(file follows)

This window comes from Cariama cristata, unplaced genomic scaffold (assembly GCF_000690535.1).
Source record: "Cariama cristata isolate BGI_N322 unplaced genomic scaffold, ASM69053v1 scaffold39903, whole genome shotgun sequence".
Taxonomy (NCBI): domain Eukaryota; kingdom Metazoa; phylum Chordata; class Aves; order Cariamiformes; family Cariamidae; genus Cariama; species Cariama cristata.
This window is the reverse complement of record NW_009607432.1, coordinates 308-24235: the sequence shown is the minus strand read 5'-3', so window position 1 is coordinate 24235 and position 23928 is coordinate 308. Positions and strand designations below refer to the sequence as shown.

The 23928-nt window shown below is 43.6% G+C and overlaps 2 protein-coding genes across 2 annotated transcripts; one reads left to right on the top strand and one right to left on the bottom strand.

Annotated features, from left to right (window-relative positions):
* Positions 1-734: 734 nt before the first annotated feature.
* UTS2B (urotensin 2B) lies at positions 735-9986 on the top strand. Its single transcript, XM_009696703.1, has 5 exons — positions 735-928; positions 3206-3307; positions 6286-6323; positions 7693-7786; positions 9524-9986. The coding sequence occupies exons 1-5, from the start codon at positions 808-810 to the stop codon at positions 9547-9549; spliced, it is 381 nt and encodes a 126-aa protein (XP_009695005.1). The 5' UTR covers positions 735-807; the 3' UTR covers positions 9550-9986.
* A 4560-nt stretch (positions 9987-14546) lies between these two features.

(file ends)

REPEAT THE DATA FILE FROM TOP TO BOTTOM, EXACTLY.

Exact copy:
This window comes from Cariama cristata, unplaced genomic scaffold (assembly GCF_000690535.1).
Source record: "Cariama cristata isolate BGI_N322 unplaced genomic scaffold, ASM69053v1 scaffold39903, whole genome shotgun sequence".
Taxonomy (NCBI): domain Eukaryota; kingdom Metazoa; phylum Chordata; class Aves; order Cariamiformes; family Cariamidae; genus Cariama; species Cariama cristata.
This window is the reverse complement of record NW_009607432.1, coordinates 308-24235: the sequence shown is the minus strand read 5'-3', so window position 1 is coordinate 24235 and position 23928 is coordinate 308. Positions and strand designations below refer to the sequence as shown.

The 23928-nt window shown below is 43.6% G+C and overlaps 2 protein-coding genes across 2 annotated transcripts; one reads left to right on the top strand and one right to left on the bottom strand.

Annotated features, from left to right (window-relative positions):
* Positions 1-734: 734 nt before the first annotated feature.
* UTS2B (urotensin 2B) lies at positions 735-9986 on the top strand. Its single transcript, XM_009696703.1, has 5 exons — positions 735-928; positions 3206-3307; positions 6286-6323; positions 7693-7786; positions 9524-9986. The coding sequence occupies exons 1-5, from the start codon at positions 808-810 to the stop codon at positions 9547-9549; spliced, it is 381 nt and encodes a 126-aa protein (XP_009695005.1). The 5' UTR covers positions 735-807; the 3' UTR covers positions 9550-9986.
* A 4560-nt stretch (positions 9987-14546) lies between these two features.